Can you find out why the motorways in Auckland are never straight lines? I assume that the planners believe that the constant "S" type bends they have built into the Auckland motorways reduce accidents.
Is this the case? If their argument is that they can't build straight motorways, I would suggest they think again. The "race track" along St Mary's Bay is a case in point.
Steve Hall, Waiuku.
We all know the old saying, 'there are no straight lines in nature', and New Zealand's motorways bear this out. The curves and bends, minimised wherever possible, are a reflection of our topography and the changing patterns of economic and social development. To build straight motorways in New Zealand would be prohibitively expensive, and cause unnecessary disruption and hazards.
As a bit of background, courtesy of the Transport Agency's website, New Zealand's roads were mostly developed from original bullock tracks.
However, our ancestors took the line of least resistance, by going around swamps, hills and sometimes alongside rivers until they found good points to cross, because it was easier, even though it took a while.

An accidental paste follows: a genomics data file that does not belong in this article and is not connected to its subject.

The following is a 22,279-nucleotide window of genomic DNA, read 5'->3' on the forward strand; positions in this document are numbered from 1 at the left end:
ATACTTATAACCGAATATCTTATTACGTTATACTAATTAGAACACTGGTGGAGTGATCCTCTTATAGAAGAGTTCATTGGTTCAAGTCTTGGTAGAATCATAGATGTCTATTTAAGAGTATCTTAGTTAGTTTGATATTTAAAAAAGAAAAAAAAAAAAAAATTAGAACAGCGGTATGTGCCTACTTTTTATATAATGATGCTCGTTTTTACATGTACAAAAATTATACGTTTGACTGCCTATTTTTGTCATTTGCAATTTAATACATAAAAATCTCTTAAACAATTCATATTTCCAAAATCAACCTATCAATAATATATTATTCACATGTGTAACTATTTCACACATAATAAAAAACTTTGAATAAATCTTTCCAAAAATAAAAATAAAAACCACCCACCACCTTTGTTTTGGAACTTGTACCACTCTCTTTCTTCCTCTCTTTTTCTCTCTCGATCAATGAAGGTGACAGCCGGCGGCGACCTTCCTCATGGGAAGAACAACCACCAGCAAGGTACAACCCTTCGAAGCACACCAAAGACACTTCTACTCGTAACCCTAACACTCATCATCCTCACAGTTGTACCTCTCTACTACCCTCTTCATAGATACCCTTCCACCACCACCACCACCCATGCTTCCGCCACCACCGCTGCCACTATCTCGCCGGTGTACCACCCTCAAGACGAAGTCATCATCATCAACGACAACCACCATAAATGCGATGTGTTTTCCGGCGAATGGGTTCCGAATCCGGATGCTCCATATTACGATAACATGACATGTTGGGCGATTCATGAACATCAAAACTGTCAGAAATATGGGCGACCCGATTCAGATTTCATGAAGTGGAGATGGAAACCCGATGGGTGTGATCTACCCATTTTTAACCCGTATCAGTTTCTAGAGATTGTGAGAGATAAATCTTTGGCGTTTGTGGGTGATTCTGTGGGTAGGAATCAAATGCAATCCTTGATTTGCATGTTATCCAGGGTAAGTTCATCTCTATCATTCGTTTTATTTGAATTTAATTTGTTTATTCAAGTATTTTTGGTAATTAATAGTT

Formed roads eventually began to appear for traffic going to and from ports, goldfields, farms and elsewhere. Today's highways carry heavy, sophisticated and expensive vehicles, but might well lie on the foundations of bullock tracks established 150 years ago.
And for the statistically minded, the longest stretch of straight road in the state highway network is on SH7 through Culverden in the South Island, with a straight section 13.7km long. Some local roads on the Canterbury Plains have even longer straights.
SH1 between Turangi and Waiouru (the Desert Rd) is the highest pass on the state highway network at about 1074m above sea level. The highest state highway is SH48 (the Bruce Rd) leading to the Whakapapa Village, at approximately 1153m.
The highest sealed local road pass is the Crown Range Rd in Central Otago between Queenstown and Wanaka at about 1076m.
At the new Papakura motorway offramp there is a new high fence blocking off the residential homes. This fence is made up of unusual colour ways. Near the beginning as you turn off the colours are okay but by the end it looks like they were using up all the leftover paint they could find to finish painting. We are wondering if there is a technical reason for this or just unfortunate design.
Diane Waite, Alfriston.
The high fence is a noise wall to help shield homes from the nearby motorway. The Transport Agency says that where possible, it tries to avoid constructing plain or bare noise walls along its network in favour of something more pleasing on the eye that better represents the location. In this case, the blue, green and brown colours painted on the noise wall reflect the nearby Pahurehure inlet, and rural land around Hingaia and Papakura.